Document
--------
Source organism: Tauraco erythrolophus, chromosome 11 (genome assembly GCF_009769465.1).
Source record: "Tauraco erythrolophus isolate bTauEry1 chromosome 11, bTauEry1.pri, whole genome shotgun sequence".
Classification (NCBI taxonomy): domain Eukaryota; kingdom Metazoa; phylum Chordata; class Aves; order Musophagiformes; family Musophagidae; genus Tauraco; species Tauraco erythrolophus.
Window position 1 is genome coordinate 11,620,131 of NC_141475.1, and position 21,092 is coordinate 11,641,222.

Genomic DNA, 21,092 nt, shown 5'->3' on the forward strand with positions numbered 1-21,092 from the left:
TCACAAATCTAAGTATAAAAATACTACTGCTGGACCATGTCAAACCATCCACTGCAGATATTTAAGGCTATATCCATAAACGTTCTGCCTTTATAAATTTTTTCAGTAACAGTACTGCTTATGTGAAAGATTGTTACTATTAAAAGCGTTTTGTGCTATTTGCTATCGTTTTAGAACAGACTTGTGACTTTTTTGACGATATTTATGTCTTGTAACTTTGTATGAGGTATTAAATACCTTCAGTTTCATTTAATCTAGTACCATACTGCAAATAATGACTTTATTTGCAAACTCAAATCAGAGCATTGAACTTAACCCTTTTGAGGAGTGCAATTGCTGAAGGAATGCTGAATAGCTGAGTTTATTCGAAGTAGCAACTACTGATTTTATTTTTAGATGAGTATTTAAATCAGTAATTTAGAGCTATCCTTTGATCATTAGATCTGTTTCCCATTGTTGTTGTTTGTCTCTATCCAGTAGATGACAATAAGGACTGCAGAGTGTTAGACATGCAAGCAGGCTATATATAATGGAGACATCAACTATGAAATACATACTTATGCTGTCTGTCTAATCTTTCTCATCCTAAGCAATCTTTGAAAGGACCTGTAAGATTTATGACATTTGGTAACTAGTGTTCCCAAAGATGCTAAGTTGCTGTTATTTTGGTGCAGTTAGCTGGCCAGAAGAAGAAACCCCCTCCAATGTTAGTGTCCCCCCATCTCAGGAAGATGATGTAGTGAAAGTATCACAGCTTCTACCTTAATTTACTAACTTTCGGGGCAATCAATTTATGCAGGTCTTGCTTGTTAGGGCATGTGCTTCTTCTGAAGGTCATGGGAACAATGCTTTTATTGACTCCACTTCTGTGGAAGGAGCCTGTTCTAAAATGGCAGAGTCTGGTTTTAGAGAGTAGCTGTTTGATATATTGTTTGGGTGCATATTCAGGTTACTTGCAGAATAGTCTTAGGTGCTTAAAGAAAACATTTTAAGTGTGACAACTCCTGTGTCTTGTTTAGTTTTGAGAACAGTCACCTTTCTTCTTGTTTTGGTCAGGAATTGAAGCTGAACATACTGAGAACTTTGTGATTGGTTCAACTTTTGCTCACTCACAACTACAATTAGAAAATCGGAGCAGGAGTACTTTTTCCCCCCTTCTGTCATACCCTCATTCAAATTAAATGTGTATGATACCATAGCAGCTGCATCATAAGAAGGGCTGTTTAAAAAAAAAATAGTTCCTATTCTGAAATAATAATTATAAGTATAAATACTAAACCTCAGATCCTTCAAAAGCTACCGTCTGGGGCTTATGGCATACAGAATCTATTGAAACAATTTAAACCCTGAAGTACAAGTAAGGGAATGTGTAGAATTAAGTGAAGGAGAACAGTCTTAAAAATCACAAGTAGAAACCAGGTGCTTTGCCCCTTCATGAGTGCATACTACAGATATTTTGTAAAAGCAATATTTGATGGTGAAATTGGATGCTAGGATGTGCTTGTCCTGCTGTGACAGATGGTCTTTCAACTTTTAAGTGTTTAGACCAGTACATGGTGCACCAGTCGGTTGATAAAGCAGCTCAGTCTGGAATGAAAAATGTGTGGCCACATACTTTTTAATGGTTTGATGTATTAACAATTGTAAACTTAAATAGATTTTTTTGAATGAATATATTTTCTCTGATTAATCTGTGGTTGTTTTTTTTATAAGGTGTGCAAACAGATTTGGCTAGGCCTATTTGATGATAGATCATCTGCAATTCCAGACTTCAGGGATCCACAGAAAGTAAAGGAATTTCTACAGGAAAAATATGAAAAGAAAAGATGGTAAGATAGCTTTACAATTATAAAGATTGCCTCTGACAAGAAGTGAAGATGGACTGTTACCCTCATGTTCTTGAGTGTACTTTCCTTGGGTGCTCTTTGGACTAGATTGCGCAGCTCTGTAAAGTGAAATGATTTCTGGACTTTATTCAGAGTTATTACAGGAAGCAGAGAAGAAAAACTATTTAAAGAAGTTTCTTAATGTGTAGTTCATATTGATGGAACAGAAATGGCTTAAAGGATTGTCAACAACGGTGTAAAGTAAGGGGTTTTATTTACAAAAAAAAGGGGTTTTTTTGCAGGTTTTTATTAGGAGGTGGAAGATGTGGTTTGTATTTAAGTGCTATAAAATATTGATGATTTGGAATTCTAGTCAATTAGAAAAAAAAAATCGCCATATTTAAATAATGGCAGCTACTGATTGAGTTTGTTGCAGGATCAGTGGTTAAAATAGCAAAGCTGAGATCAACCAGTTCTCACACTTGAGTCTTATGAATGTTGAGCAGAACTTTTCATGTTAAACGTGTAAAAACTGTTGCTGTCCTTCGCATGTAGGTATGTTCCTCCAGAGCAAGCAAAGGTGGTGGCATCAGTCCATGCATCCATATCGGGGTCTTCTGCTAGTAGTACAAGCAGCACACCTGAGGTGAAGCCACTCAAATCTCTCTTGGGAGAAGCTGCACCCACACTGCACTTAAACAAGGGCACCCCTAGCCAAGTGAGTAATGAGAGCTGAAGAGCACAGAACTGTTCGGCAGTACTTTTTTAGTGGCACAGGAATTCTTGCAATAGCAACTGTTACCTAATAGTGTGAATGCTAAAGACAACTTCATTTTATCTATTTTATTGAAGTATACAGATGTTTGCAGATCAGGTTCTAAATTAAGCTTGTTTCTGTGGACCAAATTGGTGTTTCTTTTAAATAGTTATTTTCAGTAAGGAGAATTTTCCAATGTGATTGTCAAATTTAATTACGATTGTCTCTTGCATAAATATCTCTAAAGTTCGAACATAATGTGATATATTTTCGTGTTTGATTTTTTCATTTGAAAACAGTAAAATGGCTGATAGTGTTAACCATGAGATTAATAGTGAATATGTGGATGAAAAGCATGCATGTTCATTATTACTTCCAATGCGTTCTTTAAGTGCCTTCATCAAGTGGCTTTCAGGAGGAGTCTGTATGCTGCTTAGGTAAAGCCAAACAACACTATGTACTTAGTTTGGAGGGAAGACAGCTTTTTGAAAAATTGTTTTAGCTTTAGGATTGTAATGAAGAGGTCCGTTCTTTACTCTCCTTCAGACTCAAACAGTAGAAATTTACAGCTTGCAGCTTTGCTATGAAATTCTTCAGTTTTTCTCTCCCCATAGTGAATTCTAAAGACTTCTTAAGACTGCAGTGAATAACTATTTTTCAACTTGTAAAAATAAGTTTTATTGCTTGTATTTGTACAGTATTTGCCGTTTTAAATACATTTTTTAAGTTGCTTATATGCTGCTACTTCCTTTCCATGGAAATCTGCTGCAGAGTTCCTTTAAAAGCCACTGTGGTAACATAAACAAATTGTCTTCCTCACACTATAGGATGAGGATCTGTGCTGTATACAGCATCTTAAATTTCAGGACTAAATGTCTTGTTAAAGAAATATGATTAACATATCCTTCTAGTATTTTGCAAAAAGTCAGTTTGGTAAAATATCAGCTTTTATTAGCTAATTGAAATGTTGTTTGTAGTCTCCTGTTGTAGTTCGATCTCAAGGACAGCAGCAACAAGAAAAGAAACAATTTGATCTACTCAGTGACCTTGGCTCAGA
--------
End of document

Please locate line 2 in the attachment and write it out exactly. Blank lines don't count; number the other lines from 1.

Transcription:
Source record: "Tauraco erythrolophus isolate bTauEry1 chromosome 11, bTauEry1.pri, whole genome shotgun sequence".